In DANCER, capitalism as a reality -- particularly in its American brand -- is portrayed as patently anti-spiritual, anti-life, and anti-beauty. The idealist Selma (as in Selma, Alabama, home of Martin Luther King's sixties civil rights march) brings about her own destruction through an audacious stubbornness to see beauty in everything -- to sing in the midst of Capitalism and its factories, and to care more for her son Gene (whose genes may cause hereditary blindness, with which Selma is already afflicted) than for the system that supports (or enslaves) her and will not pay for her family's health care. It is a system, which, rather than value her perspective, kills her as a threat, even as she continues to see a (delusional) beauty through her blindness, a delusion that itself may also be a truth. It is in fact her audacity to continue to believe in the beauty of her oppressors in the midst of corruption that allows her to defy gravity, even in her death. In tandem, the tragedy of Selma is that she continues to see the world through the delusion of THE SOUND OF MUSIC (also an emblem of the "pure" and "seamless" Hollywood film!) rather than face the reality of her oppressors and the truth behind the facade of the American dream.

It is in a similar, Christlike sacrifice of Bess (played by Emily Watson) in BREAKING THE WAVES that reveals human relationships at a more basic level, where the crux of the human question is fundamentally in the relationship between man and woman -- not in social relations -- in the intimate reality where the blood of woman is continually sacrificed for the life of man. For this reason BREAKING THE WAVES may be the purest of von Trier's films, as he takes us to the barren landscapes of Northern Scotland, where there is nothing but raw human relationships left, even if they are supported by the monolith of civilization, symbolized by the oil rig looming in the huge North Sea: a feeble attempt at structure in the infinite.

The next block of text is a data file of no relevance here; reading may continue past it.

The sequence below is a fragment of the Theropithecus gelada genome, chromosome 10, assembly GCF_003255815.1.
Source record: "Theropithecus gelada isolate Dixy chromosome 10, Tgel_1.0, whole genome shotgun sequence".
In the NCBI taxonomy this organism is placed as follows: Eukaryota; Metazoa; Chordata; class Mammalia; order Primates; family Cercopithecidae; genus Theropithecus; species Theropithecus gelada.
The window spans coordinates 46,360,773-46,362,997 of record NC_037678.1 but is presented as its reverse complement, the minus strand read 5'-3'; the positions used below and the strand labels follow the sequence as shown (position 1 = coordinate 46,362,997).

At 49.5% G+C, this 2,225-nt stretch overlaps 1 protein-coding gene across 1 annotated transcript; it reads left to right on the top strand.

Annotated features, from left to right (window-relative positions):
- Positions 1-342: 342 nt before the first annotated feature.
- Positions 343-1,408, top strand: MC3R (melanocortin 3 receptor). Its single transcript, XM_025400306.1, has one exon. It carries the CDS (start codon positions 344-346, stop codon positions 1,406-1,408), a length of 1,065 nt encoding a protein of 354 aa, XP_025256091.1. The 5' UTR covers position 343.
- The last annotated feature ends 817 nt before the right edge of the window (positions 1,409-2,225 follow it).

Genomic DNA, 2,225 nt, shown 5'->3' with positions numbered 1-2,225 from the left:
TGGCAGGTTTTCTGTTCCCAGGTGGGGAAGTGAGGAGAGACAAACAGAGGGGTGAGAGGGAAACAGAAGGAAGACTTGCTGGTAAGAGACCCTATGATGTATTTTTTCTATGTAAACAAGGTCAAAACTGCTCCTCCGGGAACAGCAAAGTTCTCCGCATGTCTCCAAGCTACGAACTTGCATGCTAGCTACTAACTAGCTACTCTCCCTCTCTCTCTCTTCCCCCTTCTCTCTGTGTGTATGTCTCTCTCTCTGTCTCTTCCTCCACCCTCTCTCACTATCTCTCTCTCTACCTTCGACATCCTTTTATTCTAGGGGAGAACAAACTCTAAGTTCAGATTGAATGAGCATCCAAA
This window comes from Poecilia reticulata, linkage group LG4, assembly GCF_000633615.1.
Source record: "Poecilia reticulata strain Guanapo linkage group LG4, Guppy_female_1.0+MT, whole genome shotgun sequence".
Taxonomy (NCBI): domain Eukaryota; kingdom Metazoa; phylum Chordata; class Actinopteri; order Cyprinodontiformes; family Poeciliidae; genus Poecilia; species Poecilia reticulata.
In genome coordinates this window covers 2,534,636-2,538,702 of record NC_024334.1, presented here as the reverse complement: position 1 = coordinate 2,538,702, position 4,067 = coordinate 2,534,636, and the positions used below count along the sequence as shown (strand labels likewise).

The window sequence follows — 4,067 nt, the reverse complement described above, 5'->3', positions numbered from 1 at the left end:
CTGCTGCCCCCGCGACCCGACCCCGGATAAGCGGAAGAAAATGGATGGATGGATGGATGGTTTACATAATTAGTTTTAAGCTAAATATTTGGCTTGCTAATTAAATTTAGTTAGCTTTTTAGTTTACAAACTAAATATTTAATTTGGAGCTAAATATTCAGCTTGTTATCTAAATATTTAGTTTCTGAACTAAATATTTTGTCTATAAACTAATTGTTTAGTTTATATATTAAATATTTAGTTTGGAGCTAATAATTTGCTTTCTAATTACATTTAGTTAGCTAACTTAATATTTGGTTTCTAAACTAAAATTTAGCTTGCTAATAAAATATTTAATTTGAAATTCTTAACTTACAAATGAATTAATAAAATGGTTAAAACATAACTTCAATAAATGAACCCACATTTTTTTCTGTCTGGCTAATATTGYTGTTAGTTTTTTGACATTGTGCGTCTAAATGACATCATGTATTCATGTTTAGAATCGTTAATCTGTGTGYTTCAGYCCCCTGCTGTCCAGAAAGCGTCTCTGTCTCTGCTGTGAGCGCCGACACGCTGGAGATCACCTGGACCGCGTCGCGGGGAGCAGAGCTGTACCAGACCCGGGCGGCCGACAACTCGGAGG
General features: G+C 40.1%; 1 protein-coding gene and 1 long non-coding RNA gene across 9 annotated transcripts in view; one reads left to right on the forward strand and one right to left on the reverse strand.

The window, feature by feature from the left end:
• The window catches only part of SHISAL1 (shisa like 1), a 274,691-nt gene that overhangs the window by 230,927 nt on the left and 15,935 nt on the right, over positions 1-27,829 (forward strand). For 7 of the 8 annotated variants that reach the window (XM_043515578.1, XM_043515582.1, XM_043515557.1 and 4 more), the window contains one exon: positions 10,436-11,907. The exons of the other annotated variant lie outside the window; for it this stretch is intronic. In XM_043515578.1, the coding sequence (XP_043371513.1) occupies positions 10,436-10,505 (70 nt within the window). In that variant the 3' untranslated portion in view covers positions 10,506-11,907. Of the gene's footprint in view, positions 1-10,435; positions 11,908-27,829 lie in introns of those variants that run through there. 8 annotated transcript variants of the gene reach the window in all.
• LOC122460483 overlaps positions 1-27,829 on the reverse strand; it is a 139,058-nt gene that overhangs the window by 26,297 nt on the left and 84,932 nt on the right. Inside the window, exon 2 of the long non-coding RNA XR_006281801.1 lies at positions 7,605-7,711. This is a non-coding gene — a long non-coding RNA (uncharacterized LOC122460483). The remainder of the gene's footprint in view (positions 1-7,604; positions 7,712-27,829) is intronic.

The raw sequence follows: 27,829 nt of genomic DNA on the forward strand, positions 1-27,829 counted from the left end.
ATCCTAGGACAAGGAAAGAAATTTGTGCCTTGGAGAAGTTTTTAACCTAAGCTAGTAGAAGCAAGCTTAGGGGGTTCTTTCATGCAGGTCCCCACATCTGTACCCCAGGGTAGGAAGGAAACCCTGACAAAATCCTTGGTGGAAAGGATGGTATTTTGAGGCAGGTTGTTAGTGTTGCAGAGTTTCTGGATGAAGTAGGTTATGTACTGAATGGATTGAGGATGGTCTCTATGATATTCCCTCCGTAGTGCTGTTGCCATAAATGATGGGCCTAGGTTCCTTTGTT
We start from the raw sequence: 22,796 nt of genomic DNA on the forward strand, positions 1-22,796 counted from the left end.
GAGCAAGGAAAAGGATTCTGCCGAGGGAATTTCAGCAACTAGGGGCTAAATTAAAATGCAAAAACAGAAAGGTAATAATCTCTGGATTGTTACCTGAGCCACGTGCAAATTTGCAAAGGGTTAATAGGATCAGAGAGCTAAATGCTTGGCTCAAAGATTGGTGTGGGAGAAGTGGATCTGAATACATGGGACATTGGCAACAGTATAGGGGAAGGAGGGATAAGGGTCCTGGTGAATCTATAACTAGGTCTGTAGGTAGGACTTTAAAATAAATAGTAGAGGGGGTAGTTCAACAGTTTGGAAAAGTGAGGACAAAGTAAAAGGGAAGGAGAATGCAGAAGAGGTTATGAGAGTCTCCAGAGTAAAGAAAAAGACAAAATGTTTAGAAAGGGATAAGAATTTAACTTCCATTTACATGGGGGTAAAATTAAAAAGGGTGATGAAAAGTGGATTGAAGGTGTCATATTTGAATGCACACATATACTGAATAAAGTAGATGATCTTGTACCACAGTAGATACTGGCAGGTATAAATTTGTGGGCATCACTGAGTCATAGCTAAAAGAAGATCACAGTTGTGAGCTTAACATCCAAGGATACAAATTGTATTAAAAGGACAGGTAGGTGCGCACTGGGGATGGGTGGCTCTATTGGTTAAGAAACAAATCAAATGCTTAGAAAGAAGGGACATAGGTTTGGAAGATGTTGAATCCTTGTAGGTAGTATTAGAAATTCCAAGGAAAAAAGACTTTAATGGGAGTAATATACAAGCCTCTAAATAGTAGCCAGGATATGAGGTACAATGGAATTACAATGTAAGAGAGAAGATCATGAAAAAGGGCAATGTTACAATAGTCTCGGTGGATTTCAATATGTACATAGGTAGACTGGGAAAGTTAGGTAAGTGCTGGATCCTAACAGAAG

What better place for transcendence than an oil rig -- the source of power for civilization -- the emblematic choice that mankind made to fuel his society by the black stuff rather than love, that fork in the road made at some point where mankind determined to remain tied to the soil, to the (according to our mythos) corruption of the Earth, rather than to transcend it. And yet any corruption is only the result of man's attempt to mold, to bend, to control to his own end -- to dominate the landscape, earth, woman (as in Bess' sexuality) -- to wield these inherently pure elements into objects of power. Thus the powerful manipulate the innocent and attempt to corrupt that very innocence in the name of progress (or greed). The result is a community of the compromised, AKA modern civilization. The Bells at the end of the BREAKING THE WAVES propose a transcendence over compromised human existence, but the men remain tied to the rig, to the Earth and its power, to the black ooze that fuels their civilization and from which they cannot escape. They can only look upward to the Bells, and hope to rise toward them in death.

It is Bess' purity which saved her (at least spiritually) -- her love -- a purity which could not be corrupted by her husband Jan (played by Stellan Skarsgaard) as he vicariously uses her "perverse" sexuality to gain strength. So it is her purity that finally cures Jan of his paralysis, even as that same purity curses him to worship her, transformed as she is into the pure sound of the bells, from below. Bess is the "Mary/Mary" dichotomy -- the Mary Magdalene and Virgin Mary all rolled up into one, as a single voice and a single woman. The Goddess and the Whore, all in single package.